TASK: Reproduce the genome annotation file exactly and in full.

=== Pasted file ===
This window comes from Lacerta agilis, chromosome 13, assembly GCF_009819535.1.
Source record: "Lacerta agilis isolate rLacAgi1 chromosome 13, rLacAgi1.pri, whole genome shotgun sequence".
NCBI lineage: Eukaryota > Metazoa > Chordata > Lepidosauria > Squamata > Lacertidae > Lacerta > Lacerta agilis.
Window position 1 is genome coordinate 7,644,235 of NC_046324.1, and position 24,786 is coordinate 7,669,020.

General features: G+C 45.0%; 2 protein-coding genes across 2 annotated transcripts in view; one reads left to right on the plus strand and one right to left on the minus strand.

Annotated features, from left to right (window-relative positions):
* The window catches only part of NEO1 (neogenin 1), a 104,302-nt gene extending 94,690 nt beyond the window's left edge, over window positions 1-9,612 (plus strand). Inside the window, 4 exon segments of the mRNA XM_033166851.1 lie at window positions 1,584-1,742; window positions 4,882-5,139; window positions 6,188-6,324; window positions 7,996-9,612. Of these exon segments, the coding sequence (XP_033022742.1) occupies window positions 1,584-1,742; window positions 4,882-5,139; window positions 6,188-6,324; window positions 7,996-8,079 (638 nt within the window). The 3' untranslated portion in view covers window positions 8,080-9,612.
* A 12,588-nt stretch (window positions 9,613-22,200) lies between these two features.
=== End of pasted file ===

This window comes from Lacerta agilis, chromosome 13, assembly GCF_009819535.1.
Source record: "Lacerta agilis isolate rLacAgi1 chromosome 13, rLacAgi1.pri, whole genome shotgun sequence".
NCBI lineage: Eukaryota > Metazoa > Chordata > Lepidosauria > Squamata > Lacertidae > Lacerta > Lacerta agilis.
Window position 1 is genome coordinate 7,644,235 of NC_046324.1, and position 24,786 is coordinate 7,669,020.

General features: G+C 45.0%; 2 protein-coding genes across 2 annotated transcripts in view; one reads left to right on the plus strand and one right to left on the minus strand.

Annotated features, from left to right (window-relative positions):
* The window catches only part of NEO1 (neogenin 1), a 104,302-nt gene extending 94,690 nt beyond the window's left edge, over window positions 1-9,612 (plus strand). Inside the window, 4 exon segments of the mRNA XM_033166851.1 lie at window positions 1,584-1,742; window positions 4,882-5,139; window positions 6,188-6,324; window positions 7,996-9,612. Of these exon segments, the coding sequence (XP_033022742.1) occupies window positions 1,584-1,742; window positions 4,882-5,139; window positions 6,188-6,324; window positions 7,996-8,079 (638 nt within the window). The 3' untranslated portion in view covers window positions 8,080-9,612.
* A 12,588-nt stretch (window positions 9,613-22,200) lies between these two features.